Uncertainty about how to fund K-R-M has been a constant, but not prominent, issue among many that SEWRPC dealt with in the course of the WISRIDE study. In 2000, a Kenosha News columnist broached the prospect of using a local tax for K-R-M commuter trains, as was enacted to fund Miller Park. KenRail webmaster Norman Siler replied in an opinion column published by Kenosha News in October, 2000, and it's posted here.

Smart choices, less traffic - Sierra Club has recommended on its national agenda the K-R-M commuter train proposal. Its website urges extension of Metra-type train service along the lakeshore corridor which will “serve more than 5,000 daily riders and connect the densely populated, rapidly developing communities along the Wisconsin lakefront between Kenosha and Milwaukee.” View its three Wisconsin recommendations by clicking on our state at this Sierra Club web page.

Although news items were sometimes posted at this KenRail site in a news bloc on the home page, only entries from late 2005 to early 2010 were archived with dates. They are archived on this site for 2006 | 2007 | 2008 | 2009 | January, 2010

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July, 2011

K-R-M succumbs with statewide RTA termination

Kenosha-Racine-Milwaukee commuter train ambitions faded after March, 2010 when Kenosha legislator Rep. Peter Barca sought unsuccessfully to include fund-raising authority for its Southeastern Wisconsin RTA (SERTA) with other Regional Transit Agencies taking shape elsewheere in Wisconsin. Though the SERTA enjoyed corporate, envirtonmental, labor and civic organization support, legislators representing its cities and counties were not unanimously supportive. A few actively opposed it, for individual reasons. Consequently, the bipartisan support statewide for the RTA bill was unable to advance it in the closing, hectic hours of the Legislature session.

By the end of 2010, a much more ambitious train project was scrapped at the insistence of the governor-elect, putting K-R-M in shadowy uncertainty, its funding all arranged but for the local matching portion, of something less than 20-percent. Rejection of the more ambitious Milwaukee-Madison train project, which was fully funded without needing any local matching funds, boded ill for K-R-M gaining funding authority to tax for the local share.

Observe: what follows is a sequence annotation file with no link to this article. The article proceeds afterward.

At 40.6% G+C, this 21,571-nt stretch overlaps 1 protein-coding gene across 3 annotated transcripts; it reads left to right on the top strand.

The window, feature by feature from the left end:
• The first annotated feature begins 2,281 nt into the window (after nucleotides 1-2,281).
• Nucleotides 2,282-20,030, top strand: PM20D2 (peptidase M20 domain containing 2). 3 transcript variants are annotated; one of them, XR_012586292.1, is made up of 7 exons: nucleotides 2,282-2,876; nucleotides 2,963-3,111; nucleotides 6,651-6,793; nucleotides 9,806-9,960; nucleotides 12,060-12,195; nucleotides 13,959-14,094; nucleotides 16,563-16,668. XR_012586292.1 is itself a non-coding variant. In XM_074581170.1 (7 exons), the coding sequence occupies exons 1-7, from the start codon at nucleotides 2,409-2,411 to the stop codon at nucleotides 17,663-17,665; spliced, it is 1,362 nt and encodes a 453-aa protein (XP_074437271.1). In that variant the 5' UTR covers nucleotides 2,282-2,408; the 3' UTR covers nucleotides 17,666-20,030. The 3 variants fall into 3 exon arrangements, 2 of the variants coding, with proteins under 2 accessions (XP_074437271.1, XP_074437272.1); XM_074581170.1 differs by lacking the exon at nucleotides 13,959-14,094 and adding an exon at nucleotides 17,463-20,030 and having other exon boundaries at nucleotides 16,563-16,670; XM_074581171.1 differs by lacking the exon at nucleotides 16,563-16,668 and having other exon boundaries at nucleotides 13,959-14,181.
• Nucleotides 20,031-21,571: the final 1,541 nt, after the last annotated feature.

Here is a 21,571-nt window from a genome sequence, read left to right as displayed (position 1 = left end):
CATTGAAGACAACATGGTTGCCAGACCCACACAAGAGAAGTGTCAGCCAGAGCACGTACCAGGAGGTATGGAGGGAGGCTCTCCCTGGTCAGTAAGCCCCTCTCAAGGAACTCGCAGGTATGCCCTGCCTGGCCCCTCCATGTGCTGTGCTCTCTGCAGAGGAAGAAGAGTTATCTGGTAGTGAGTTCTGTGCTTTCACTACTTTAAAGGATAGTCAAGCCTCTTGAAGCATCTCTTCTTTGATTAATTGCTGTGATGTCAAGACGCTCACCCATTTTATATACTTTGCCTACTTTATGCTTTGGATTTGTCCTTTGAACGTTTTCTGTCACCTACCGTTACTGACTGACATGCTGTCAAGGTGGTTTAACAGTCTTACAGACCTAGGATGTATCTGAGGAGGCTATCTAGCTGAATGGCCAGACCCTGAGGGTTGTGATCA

Budget writing for the 2011-2013 biennium began in April, 2011 and proceeded with several public hearings at scattered locations statewide, but with less range of public comment than was typical of recent biennial budget cycles. When the final form and substance of the state's spending plan for the next 24 months reached the Legislature from the Joint Committee on Finance, it included specific language to terminate all tax authority for Regional Transit Agencies in the state of Wisconsin.

At its first monthly meeting under the new state biennial budget on Monday, July 25, the SERTA board met at its customary location, Gen. Mitchell International Airport, and acted to transfer away all funds under its control, then disbanded as required.

K-R-M's demise was reported by daily newspapers in each prinicipal city. Kenosha News in its Tuesday, July 26 news story, quoted SERTA board chairman Karl Ostby, a Kenosha banker, on dispersal of the funds totaling $21 million.

The entire K-R-M project was last estimated in 2009 to cost $233 million, more than 75-percent paid by FTA transit startup funding.